Summer doesn't officially end until tomorrow, but home video executives are eager to get the Christmas season started as soon as possible. Their haste can be attributed to more than visions of seasonal delights on the way; this year the sugarplums are dancing to the tune of the $1 billion that industry analyst Alexander & Associates predicts will be spent on videocassettes between mid-November and mid-January.

One sure sign of the season's arrival is the appearance in stores of Christmas-theme videocassettes, a holiday harbinger that happens earlier each year. This year is no exception; the major yuletide tapes will all be in stores by Columbus Day. Since most of the big-screen Christmas classics are already video store veterans, this year the studios have turned to another source for their season's screenings: television.

This year's most heavily promoted holiday home video will include last year's most highly rated Christmas special -- the "I Love Lucy" Christmas episode that topped the Nielsen ratings last December when it aired for the first time since its original Christmas Eve 1956 broadcast. It turns up again, without commercials, on "The Honeymooners/I Love Lucy TV Christmas Present," due in stores next week from CBS/Fox Home Video. The Ricardos' and Mertzes' treeside trip down memory lane joins a "Honeymooners" episode from the same year in which Ralph buys the wrong present for Alice. The $14.98, 52-minute tape also includes a broadcast oddity billed as the "I Love Lucy Jingle Bells music video clip" -- Lucy, Ricky, Fred and Ethel singing "Jingle Bells" in Santa suits -- that had been "lost" for 39 years, as well as a vintage animated "season's greetings" station-breaker from the CBS vaults. Only Scrooges will call attention to the fact that viewers used to walk away from station breaks and now they have to pay to see them.

Warner Home Video is targeting the sugarplum visionaries with its Holiday Treasures Children's Video Collection of seven animated small-screen perennials, each making its home video debut. Grown-ups will be most interested in "Bugs Bunny's Looney Christmas Tales," in which the holiday hare makes "A Christmas Carol" and " 'Twas the Night Before Christmas" all his own. Unfortunately, the remaining six arrivals hail not from the hallowed halls of Warner animation but from television filler factory Rankin/Bass. And they boast some impressive vocal talent: Angela Lansbury and Cyril Ritchard ("The First Christmas"), Alfred Drake ("The Life and Adventures of Santa Claus"), Greer Garson ("The Little Drummer Boy Book II"), Roger Miller ("Nestor the Long-Eared Christmas Donkey"), Walter Matthau ("The Stingiest Man in Town") and Joel Grey (" 'Twas the Night Before Christmas"). The tapes, which range in length from 20 to 49 minutes, are priced at $12.98 each.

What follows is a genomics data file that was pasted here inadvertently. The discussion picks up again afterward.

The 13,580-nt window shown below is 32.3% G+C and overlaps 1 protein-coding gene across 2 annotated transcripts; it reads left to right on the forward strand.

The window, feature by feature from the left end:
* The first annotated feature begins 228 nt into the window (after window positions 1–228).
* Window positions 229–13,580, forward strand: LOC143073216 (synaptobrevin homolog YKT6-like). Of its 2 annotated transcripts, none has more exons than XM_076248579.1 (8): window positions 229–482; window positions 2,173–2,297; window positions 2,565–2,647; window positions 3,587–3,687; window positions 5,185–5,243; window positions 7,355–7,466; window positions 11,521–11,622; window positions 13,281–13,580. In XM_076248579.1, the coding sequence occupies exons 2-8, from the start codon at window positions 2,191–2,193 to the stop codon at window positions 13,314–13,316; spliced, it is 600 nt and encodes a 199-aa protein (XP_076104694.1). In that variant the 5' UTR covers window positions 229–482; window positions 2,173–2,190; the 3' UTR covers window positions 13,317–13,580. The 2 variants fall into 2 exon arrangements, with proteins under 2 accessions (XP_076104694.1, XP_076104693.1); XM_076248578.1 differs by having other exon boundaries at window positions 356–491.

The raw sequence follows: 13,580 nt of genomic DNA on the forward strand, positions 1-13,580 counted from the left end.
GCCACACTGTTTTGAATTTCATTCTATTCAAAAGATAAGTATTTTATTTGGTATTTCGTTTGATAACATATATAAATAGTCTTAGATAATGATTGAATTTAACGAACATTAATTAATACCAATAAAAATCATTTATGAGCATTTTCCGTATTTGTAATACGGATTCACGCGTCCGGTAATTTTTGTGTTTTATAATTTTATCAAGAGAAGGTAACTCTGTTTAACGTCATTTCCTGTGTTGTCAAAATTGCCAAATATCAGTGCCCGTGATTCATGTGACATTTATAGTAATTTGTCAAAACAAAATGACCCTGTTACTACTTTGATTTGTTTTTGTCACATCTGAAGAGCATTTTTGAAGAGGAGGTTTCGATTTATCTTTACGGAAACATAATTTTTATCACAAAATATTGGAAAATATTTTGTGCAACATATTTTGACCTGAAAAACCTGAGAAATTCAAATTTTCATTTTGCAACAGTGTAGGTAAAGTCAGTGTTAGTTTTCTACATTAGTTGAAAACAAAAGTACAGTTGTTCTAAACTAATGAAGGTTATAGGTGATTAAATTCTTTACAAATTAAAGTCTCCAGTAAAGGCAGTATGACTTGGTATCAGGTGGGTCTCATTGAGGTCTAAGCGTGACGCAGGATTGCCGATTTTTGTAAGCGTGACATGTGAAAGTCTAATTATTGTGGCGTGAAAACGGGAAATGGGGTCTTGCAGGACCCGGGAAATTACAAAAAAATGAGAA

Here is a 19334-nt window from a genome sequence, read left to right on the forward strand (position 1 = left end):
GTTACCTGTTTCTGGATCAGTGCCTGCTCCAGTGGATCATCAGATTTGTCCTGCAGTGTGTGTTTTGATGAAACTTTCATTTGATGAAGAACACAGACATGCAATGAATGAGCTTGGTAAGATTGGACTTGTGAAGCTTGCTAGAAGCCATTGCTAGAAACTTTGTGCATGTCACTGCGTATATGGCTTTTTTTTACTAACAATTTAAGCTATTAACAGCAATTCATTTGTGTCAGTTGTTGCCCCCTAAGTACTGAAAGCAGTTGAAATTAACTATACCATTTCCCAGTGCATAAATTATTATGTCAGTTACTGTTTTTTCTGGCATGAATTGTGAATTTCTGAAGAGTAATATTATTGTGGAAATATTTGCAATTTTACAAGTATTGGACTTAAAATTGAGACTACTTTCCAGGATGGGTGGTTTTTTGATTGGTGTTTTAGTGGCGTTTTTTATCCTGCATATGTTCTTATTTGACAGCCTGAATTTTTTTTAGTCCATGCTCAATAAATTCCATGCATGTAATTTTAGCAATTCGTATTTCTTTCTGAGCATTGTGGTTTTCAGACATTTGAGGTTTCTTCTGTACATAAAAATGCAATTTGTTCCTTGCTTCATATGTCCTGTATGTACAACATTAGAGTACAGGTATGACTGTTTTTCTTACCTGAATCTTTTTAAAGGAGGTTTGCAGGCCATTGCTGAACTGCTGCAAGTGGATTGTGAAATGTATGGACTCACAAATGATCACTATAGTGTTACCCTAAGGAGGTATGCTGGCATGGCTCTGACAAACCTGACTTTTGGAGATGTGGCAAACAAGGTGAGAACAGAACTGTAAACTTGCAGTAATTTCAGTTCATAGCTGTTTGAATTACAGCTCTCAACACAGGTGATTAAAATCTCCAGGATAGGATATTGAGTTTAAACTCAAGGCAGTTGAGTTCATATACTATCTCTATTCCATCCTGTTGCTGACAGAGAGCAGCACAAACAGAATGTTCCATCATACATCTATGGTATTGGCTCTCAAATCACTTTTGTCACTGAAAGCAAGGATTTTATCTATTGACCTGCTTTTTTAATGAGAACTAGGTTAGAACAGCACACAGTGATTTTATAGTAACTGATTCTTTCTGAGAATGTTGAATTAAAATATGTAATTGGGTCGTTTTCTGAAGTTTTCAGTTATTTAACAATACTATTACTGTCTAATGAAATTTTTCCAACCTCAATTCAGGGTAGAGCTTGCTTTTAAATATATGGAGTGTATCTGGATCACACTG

Finally, in an apparent attempt to squeeze every drop of holiday cheer out of its once-fine tradition of big-screen Christmas movies, MGM/UA Home Video will engineer the home video debuts of three films from its enormous library. While none is an obvious candidate for the Christmas-movie season, the films' heart- and hearth-warming intentions guarantee that they won't look out of place, either. The three are "The Canterville Ghost," a 1944 film adaptation of Oscar Wilde's tale, starring Charles Laughton; "The Next Voice You Hear ...," featuring Nancy Davis, James Whitmore and the voice of God on the radio; and Greer Garson and Walter Pidgeon in "Blossoms in the Dust." They are priced at $19.98 each.

Season of the Spirits Halloween also used to inspire home video executives to raid their studio libraries for classics of the horror genre. Apparently the raids are over, however, as most of this year's taped terrors are simply last year's specials at new low prices. Nevertheless, the folks at MGM/UA have unearthed a trio of video debuts of some note: "House of Dark Shadows" (1970) and "Night of Dark Shadows" (1971), the big-screen adaptations of the popular television series, and the full-length, unrated version of "The Fearless Vampire Killers," the 1967 Sharon Tate cult favorite from which writer-producer-star Roman Polanski asked that his name be removed after 20 minutes of material was cut. The terrible trio will sell for $19.98 each, as will three other horror classics previously available at much higher prices: "Freaks," "Motel Hell" and "The Haunting."